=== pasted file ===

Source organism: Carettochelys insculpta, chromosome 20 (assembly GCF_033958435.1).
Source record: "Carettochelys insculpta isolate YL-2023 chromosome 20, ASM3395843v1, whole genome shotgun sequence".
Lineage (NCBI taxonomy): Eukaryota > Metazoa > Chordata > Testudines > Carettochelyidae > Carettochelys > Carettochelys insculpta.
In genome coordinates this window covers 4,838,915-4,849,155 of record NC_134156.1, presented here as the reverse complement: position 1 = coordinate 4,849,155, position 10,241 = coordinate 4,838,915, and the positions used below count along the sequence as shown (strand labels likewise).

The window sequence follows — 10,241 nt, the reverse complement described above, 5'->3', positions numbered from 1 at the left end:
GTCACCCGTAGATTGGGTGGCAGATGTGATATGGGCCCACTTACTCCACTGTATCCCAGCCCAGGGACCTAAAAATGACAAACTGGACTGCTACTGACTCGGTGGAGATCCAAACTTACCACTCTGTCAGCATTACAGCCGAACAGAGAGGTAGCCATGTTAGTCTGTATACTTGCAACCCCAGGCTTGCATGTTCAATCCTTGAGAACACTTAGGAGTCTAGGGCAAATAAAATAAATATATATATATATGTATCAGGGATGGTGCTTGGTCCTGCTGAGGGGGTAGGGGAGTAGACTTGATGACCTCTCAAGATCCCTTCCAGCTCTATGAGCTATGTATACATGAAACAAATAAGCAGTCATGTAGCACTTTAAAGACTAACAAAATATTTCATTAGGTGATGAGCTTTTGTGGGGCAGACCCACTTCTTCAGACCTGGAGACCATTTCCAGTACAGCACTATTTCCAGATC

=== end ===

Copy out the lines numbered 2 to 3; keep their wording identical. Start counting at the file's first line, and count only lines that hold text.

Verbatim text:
Source record: "Carettochelys insculpta isolate YL-2023 chromosome 20, ASM3395843v1, whole genome shotgun sequence".
Lineage (NCBI taxonomy): Eukaryota > Metazoa > Chordata > Testudines > Carettochelyidae > Carettochelys > Carettochelys insculpta.